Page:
Mr. Emlen downplays the fear of retaliation, arguing that Mr. Aaronson’s usage is not “in the legal sense.” He adds, “Some employees claim they feel that retaliation is possible, but there is no proof or specific incidents uncovered by the investigation. There are no pending complaints or grievances from the Fire Department lodged with the city of Davis regarding retaliation.”
He adds, “Although the investigation is not conclusive in these areas, and we have no indication there will be any negative ramifications to individual employees in the future, the fact that the investigation has taken place warrants additional precautionary measures for all who participated in the process.”
This is completely at odds with Mr. Aaronson’s own conclusion – covered up and redacted until now: “Based upon the testimonies adduced, I have an abiding concern that some members of the Davis Fire Department may become subjected to workplace harassment/retaliation for their candid cooperation with this investigation, whether at the hands of department managers, union members or their peers.”
In fact, this was a point that Mr. Aaronson drove home repeatedly.
It is important to understand that time and money were an issue for this investigation and every time Mr. Emlen argues that there was no proof or any evidence, all that means is that Mr. Aaronson was not able to fully investigate it.
Mr. Aaronson writes, “Trying to investigatively prove or disprove favoritism in particular instances is a labor intensive exercise.”
What Mr. Aaronson would do, which was never mentioned, is he fully investigated the April 2007 promotional process, which occurred less than two years prior to this report, rather than the five to ten years that Mr. Emlen implies.
He continues, “I have refrained from formally investigating other alleged instances of favoritism because of the additional time that it would require.”
We still do not know the extent to which retaliation and hostile work environment allegations existed because that section remains blacked out.
We know on the bottom of page 9 one sentence is now unredacted, “The disgruntled employees all professed to fear of retaliation for speaking out about organizational issues, particularly the role that favoritism seemed to play in punishing them.”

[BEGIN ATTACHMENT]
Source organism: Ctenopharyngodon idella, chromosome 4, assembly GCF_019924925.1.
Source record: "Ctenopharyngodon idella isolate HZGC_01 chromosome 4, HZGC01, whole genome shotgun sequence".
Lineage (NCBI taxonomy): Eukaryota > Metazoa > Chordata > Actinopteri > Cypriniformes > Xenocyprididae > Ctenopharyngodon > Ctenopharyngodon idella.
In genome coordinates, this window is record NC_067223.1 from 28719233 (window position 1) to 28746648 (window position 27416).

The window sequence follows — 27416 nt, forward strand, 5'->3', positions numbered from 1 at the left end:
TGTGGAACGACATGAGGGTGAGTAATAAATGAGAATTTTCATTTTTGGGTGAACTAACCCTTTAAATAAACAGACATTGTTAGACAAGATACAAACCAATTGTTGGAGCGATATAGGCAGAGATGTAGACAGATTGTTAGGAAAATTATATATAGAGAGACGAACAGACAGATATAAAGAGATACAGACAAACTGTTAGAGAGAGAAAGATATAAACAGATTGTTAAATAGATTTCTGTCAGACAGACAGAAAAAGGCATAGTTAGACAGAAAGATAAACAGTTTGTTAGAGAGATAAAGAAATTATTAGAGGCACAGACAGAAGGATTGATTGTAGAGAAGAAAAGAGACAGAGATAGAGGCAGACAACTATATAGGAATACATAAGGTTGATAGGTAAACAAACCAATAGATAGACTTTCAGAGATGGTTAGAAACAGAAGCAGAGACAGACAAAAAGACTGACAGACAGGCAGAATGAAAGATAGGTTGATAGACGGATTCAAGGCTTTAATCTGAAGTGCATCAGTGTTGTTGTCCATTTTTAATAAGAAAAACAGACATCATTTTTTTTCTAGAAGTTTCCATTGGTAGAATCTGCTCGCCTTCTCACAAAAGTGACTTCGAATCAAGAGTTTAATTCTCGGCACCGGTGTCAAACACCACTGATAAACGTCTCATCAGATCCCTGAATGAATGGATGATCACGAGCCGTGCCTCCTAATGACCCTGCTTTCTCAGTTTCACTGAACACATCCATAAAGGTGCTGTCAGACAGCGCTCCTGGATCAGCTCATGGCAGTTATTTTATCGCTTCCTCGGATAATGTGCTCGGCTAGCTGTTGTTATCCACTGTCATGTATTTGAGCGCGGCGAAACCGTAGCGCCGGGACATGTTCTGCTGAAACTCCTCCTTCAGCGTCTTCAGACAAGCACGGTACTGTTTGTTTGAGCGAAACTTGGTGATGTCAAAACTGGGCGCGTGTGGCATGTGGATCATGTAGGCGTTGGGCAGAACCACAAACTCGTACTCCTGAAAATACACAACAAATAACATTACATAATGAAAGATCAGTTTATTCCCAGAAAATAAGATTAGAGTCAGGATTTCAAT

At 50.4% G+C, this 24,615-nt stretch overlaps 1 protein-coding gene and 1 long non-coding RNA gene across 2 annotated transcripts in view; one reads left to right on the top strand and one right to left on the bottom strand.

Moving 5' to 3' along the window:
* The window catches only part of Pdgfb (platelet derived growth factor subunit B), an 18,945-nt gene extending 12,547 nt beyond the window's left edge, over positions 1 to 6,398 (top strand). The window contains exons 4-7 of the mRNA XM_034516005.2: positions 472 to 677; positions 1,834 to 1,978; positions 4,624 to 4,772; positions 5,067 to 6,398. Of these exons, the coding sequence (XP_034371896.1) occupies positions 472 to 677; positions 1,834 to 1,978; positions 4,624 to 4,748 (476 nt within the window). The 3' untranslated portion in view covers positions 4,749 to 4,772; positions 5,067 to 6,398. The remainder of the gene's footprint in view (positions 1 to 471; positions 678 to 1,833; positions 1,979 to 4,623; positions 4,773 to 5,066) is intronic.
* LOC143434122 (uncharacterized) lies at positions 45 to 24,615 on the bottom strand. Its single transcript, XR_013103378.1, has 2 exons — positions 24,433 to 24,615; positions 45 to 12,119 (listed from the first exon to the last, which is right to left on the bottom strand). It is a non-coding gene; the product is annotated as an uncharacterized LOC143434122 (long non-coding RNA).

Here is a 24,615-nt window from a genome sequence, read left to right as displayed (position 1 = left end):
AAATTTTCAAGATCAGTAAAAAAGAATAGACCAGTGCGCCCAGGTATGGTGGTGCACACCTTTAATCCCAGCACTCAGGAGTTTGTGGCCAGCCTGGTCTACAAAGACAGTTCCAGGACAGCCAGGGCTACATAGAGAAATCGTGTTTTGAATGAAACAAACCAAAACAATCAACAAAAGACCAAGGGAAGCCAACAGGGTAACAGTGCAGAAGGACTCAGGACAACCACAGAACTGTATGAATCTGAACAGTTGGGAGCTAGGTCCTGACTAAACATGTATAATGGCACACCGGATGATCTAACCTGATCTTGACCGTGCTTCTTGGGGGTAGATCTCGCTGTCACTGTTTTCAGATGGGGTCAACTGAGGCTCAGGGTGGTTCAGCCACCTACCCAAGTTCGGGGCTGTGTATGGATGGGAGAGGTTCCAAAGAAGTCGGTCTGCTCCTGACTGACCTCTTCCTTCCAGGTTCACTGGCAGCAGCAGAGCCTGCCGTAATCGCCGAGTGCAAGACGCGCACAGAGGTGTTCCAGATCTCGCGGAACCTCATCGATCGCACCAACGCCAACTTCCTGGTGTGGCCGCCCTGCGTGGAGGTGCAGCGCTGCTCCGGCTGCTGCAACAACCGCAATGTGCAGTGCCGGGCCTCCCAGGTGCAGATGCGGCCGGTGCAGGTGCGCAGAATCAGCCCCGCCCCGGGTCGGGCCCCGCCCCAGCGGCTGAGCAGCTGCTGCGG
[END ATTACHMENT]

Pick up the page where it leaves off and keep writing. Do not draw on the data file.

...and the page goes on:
Pages 10, 11, 12, 13, and part of 14 remain entirely redacted – all of these fall under the hostile work environment/retaliation heading.
It is only on page 14, that we get a bit of a picture.
“There may or may not be provable instances of retaliation by Chief Conroy. I was told many stories, primarily related to promotions, assignment of projects and general treatment,” Mr. Aaronson reported. “As I stated to Chief Conroy, an investigation of a single event, to determine whether or not retaliation played a role, would typically require at least half a dozen interviews, not including subsequent follow up re-interviews and the review of other materials.”
Mr. Aaronson then goes at length into the promotion of Bobby Weist to captaincy over more qualified individuals, something that we never knew about until recently.
Writes Mr. Aaronson, “It is concerning to me that there is a minority of employees, including [name redacted] who fear retaliation from Chief Conroy based on their years of working for her.” He added, “I absolutely believe they have palpable fears.”
That is a far cry from Mr. Emlen’s statement that there “is no proof or specific incidents [of retaliation or hostile work environment] uncovered by the investigation.”
Mr. Emlen writes, “There are no pending complaints or grievances from the Fire Department lodged with the city of Davis regarding retaliation.”
He quotes a good section from Mr. Aaronson here, “Most recent grievances (“several years ago”) brought to the union for resolution with management weren’t even forwarded to management at all. Apparently, only grievances against chief officers are forwarded to management; grievances against a captain by (a) firefighter would be resolved by the union on its own.”
What Mr. Emlen does not cite undermines his previous assertion about no pending complaints because, as Mr. Aaronson notes, “By circumventing the grievance process, management will never come to learn of instances where captains may have engaged in censorious behavior. Anyone who wields the baton of leadership/supervision ought to be subject to the workplace (not union) checks and balances that come with it. Anything less gives short shrift to rank and file union members entitled to the union’s undivided attentions and protections.”
The promotional process was the key flashpoint here and Mr. Emlen writes, “The Fire Department currently has a promotional process in place, and the report shows that the department has followed the process.”